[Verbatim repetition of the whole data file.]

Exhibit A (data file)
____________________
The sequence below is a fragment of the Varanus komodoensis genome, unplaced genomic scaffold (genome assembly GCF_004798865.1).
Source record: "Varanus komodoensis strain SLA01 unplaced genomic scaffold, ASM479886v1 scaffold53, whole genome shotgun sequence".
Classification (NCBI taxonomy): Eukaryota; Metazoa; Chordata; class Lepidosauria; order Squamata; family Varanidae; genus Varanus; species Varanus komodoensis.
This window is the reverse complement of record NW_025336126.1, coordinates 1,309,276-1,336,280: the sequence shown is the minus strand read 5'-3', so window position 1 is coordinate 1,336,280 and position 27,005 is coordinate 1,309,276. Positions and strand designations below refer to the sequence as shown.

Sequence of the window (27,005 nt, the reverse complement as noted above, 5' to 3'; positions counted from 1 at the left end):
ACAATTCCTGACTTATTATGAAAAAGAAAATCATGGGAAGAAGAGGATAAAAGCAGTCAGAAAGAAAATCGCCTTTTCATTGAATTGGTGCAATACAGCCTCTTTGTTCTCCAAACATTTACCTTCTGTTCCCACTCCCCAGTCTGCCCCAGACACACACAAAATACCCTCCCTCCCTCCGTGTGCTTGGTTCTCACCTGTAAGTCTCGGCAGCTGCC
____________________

The sequence below is a fragment of the Varanus komodoensis genome, unplaced genomic scaffold (genome assembly GCF_004798865.1).
Source record: "Varanus komodoensis strain SLA01 unplaced genomic scaffold, ASM479886v1 scaffold53, whole genome shotgun sequence".
Classification (NCBI taxonomy): Eukaryota; Metazoa; Chordata; class Lepidosauria; order Squamata; family Varanidae; genus Varanus; species Varanus komodoensis.
This window is the reverse complement of record NW_025336126.1, coordinates 1,309,276-1,336,280: the sequence shown is the minus strand read 5'-3', so window position 1 is coordinate 1,336,280 and position 27,005 is coordinate 1,309,276. Positions and strand designations below refer to the sequence as shown.

Sequence of the window (27,005 nt, the reverse complement as noted above, 5' to 3'; positions counted from 1 at the left end):
ACAATTCCTGACTTATTATGAAAAAGAAAATCATGGGAAGAAGAGGATAAAAGCAGTCAGAAAGAAAATCGCCTTTTCATTGAATTGGTGCAATACAGCCTCTTTGTTCTCCAAACATTTACCTTCTGTTCCCACTCCCCAGTCTGCCCCAGACACACACAAAATACCCTCCCTCCCTCCGTGTGCTTGGTTCTCACCTGTAAGTCTCGGCAGCTGCC